There’s nothing like the long days of summer to get you thinking you could really get used to this. The plants are blooming, the veggies are finally producing and it seems summer will go on forever.
For many, gardening is a way to recharge their batteries. Planting, mulching, pruning or weeding- they are happiest with their hands in the soil. For others, maintenance is a prison sentence. I fall somewhere in between. Spring finds me out in the garden planting till dark, but now I’m ready to sit back and enjoy the garden more.
Here’s a tip that’s easy enough even for me to tackle this time of year and will make all my plants ever so happy. A drink of manure tea is just what the doctor ordered.
Manure tea experts start with well composted manure because fresh manure may contain E. coli bacteria. If you buy composted manure or sufficiently compost your own, the E. coli should be long gone. Manure from animals raised organically usually do not have e. coli or salmonella in their gut. The Maine Organic Farmers and Gardeners Association recommends that manure tea be applied 60 days before harvesting vegetables and 120 days before harvesting root crops just to be sure. Cow manure is the most common type used but composted horse, rabbit, chicken or sheep manure can also be used.
To get started, you need a 5 gallon bucket, a generous shovel full of pure manure and water. Put the manure in the bucket, then fill with water and mix vigorously. Allow to sit covered for three days, stirring once each day. This allow time for nutrients to infuse the water and all the solids to separate. The result is a liquid enriched with all but the organic matter from the manure. At this point, it may be too strong to apply to plants. Thin it with fresh water until the color is like ice tea, then you don’t have to worry about it burning any of your plants. You can work the residual organic matter into the soil or add it to your compost heap.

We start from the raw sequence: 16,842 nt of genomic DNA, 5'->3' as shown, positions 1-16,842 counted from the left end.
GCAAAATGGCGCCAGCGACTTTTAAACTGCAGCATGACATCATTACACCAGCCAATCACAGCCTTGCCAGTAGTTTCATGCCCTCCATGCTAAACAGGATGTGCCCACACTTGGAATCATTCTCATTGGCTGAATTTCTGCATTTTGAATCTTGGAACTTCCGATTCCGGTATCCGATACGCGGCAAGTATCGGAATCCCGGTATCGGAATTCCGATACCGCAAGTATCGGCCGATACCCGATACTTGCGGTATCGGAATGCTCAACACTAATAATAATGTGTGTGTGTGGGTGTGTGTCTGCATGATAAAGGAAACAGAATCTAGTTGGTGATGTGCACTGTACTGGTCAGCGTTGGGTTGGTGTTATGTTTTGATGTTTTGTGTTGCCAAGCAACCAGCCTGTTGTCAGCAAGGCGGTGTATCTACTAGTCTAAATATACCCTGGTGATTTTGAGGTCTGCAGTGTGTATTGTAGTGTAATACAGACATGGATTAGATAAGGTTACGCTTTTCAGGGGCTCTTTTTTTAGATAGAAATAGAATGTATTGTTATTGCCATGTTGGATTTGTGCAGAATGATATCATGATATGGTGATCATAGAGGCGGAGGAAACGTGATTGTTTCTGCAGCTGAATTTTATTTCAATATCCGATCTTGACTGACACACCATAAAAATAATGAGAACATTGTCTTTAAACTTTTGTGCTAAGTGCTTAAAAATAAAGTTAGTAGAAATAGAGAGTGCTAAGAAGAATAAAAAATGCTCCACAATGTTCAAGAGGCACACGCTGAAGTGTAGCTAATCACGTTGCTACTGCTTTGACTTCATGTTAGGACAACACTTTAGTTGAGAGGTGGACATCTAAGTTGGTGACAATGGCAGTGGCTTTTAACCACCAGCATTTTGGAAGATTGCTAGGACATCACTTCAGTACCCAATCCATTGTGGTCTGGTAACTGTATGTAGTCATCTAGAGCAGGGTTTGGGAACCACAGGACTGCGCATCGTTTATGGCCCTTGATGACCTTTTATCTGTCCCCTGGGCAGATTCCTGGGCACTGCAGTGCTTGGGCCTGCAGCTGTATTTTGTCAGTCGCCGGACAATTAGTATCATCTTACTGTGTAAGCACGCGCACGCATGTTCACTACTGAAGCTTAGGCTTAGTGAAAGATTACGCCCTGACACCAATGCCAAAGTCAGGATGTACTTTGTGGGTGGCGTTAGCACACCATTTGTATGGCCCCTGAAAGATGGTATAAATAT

For a large garden make your manure tea in 50 gallon drums. Keep the drum in the garden all the time adding manure and water as you use up the current supply. With such a large container, you can dip a smaller bucket to water down the strong stuff. Another way to make large quantities of manure tea is to use a 40 gallon trash can. Fill a burlap bag with about 8# of manure and place it in the water filled can. Raise and lower it occasionally. Always cover your containers to keep insects out.
As the growing season rolls along, you may find your vegetable garden slowing down. This is because the original organic matter and fertilizer you tilled in have been used up. Manure tea is the perfect way to refuel your garden so it’s geared up to take advantage of the cooler fall days. If well fed, you can coax many plants, especially greens, to put on enough growth for a second harvest season.
Manure tea makes a fine transplant solution when diluted 3:1. Diluted tea can also be used on potted plants, shrubs, trees and perennials.
Remember organic fertilizers of any kind are beneficial to the soil. They build up the organic content which improves its drainage and structure. By improving a soils structure you also increase its ability to hold and release nutrients.